When my child was in school all day, I had absolutely no idea what he was hearing, learning, and doing. I truly didn’t know how incredibly sad this would make me! My little boy, the child we had raised for 5.5 years, was suddenly yanked out from under our care and guidance. He was under the influence of complete strangers, adults and children. This weighed heavily on my heart, and I knew this wasn’t right for our family. As I considered what educational and spiritual benefits would come from homeschooling, we committed to prioritizing our son’s spiritual journey together with his academic life.
Mid-way though his 1st grade at school, it became extremely clear that homeschooling was the path we were meant to follow. Our son was home on Christmas break, followed by numerous missed days off school due to the frigid temps we had that winter. Many of my mom friends were bemoaning the fact that their kids weren’t in school – I, on the other hand, loved having my boy home and dreaded his return to school!!
2) Utilizing the time we have.
The second reason we homeschool our children is because I honestly didn’t know what my son did half the day at school! The papers he came home with left much to be desired. He didn’t seem particularly interested in any subject (except reading! He’s an avid reader! You can read about our family’s approach to reading here). I wanted my son to enjoy learning, to take interest in something academic – that never seemed to happen. No, I am NOT laying blame on his teachers or school or any particular person at all – it’s just simply the way our education system has evolved.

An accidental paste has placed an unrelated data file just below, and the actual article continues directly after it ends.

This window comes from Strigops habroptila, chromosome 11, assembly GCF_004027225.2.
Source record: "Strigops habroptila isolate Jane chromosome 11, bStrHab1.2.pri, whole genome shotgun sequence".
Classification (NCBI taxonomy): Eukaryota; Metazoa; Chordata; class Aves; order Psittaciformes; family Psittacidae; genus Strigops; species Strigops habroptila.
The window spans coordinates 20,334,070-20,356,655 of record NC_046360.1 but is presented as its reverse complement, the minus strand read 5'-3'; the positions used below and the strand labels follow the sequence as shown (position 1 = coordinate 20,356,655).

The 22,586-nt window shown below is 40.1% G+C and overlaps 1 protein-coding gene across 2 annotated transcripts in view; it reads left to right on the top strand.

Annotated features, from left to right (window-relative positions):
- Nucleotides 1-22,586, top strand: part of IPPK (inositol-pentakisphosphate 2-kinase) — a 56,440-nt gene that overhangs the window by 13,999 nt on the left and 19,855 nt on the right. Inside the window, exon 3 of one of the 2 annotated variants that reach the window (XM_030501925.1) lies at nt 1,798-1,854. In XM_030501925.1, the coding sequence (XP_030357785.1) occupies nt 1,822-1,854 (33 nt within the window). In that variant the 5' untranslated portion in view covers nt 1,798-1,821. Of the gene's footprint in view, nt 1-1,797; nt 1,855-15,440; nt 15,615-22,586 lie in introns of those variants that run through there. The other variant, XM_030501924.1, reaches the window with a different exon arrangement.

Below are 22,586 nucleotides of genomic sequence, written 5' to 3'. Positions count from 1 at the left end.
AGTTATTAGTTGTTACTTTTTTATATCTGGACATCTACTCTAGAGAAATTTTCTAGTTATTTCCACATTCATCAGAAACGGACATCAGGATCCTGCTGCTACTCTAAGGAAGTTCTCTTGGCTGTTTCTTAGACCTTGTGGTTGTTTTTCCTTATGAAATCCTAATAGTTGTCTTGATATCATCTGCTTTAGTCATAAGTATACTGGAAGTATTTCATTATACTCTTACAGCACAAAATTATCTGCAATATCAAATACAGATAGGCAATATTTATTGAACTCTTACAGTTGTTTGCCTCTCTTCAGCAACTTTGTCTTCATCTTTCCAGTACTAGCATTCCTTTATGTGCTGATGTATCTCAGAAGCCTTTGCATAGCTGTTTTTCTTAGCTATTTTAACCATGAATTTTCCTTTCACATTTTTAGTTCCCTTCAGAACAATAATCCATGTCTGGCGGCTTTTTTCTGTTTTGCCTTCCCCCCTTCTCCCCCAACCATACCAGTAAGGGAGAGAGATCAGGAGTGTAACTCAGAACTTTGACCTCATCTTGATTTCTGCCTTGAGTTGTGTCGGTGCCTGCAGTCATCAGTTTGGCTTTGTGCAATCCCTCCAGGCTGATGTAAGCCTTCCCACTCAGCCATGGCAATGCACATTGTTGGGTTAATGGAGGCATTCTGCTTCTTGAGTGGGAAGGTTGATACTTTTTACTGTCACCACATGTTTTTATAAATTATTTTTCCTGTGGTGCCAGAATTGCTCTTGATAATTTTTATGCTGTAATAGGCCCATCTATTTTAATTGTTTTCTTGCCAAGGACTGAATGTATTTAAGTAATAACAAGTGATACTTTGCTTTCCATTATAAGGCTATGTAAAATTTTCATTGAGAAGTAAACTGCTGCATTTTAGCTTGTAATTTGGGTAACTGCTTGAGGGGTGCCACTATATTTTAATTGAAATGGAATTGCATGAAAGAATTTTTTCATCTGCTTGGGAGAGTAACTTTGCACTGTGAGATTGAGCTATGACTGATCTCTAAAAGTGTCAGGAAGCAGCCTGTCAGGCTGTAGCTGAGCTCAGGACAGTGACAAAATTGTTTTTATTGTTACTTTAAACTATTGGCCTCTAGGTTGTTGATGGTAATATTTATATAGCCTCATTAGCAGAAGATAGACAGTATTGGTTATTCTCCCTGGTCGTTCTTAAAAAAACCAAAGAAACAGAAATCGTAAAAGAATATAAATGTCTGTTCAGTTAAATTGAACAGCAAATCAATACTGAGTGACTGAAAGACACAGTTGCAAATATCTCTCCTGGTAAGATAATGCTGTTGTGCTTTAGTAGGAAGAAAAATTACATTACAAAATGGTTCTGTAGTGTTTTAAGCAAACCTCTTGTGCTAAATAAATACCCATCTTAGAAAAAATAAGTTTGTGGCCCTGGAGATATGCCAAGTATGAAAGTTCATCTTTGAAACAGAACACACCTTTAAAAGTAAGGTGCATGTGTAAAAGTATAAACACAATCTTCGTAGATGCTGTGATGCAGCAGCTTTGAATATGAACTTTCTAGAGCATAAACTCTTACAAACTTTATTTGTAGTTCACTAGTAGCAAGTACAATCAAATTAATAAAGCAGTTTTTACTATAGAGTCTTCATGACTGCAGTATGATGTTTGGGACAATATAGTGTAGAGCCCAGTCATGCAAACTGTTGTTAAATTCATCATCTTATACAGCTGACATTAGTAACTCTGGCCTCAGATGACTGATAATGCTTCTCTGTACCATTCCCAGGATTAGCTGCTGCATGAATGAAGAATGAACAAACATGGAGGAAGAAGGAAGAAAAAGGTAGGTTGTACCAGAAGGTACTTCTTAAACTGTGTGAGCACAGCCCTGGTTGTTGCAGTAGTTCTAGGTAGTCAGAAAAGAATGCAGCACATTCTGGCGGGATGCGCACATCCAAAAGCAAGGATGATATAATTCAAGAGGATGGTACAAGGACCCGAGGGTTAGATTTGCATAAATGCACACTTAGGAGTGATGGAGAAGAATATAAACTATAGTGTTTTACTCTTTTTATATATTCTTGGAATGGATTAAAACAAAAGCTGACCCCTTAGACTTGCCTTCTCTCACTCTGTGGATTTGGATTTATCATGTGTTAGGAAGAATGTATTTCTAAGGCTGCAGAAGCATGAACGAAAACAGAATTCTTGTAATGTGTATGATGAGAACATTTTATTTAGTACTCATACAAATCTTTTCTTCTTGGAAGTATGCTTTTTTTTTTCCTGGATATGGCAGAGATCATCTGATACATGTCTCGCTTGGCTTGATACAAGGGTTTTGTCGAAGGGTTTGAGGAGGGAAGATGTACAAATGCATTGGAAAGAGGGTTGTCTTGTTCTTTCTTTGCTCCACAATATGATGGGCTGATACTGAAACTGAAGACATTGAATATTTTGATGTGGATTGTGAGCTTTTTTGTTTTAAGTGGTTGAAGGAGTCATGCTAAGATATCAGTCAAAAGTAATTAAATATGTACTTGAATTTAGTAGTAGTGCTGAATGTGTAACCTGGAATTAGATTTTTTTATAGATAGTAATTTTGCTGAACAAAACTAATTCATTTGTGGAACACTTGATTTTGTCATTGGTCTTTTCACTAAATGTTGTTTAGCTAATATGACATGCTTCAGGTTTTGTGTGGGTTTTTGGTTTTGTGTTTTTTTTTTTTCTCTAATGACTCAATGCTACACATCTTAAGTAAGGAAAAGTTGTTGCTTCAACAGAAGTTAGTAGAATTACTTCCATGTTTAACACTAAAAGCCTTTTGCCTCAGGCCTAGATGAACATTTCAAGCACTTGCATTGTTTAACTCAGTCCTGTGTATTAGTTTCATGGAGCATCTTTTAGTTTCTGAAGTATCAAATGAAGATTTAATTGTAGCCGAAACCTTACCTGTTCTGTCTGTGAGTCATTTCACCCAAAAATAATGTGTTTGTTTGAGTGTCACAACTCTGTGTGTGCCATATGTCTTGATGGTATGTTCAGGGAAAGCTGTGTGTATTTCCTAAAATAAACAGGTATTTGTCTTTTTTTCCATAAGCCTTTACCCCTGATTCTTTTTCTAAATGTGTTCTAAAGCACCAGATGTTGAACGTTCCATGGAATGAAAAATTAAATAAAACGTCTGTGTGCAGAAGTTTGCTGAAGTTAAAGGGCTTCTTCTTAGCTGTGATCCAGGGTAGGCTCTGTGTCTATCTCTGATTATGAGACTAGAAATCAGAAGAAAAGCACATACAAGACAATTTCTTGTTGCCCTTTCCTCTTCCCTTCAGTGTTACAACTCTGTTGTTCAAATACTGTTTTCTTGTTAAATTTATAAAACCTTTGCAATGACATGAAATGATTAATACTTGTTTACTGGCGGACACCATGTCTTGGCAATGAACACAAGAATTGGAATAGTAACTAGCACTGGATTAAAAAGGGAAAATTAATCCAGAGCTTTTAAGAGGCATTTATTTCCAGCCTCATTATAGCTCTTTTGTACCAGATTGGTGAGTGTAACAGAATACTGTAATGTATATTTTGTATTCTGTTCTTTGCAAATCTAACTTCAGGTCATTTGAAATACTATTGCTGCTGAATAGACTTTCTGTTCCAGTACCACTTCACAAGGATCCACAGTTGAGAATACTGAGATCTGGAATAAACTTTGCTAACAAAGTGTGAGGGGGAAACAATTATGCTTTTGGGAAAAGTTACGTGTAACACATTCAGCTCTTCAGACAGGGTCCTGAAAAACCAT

I began to investigate into what an actual day at school looked like for most kids, since I had no experience in the public school setting. I have a number of friends who are teachers, so I naturally went to them first. I asked them to share what a day at school looked like for these young children. Their responses were not encouraging to me. They mentioned large amounts of “down time” for students who were quick learners. Children who finished their work and didn’t need assistance were directed to read, draw, or were given more papers to allow the teacher a chance to work with the others. All I could think about was all that time when my child could’ve been home doing a number of different things – one of those things simply being a CHILD and playing!
Then I began to ask our babysitters, (teenagers from our church) and some of our other church youth the same question, phrased differently: “How much of a class period was spent actually learning?”
About 10 minutes. Their responses were all similar – in about an hour time spent in a class, they spent approximately 10 minutes learning.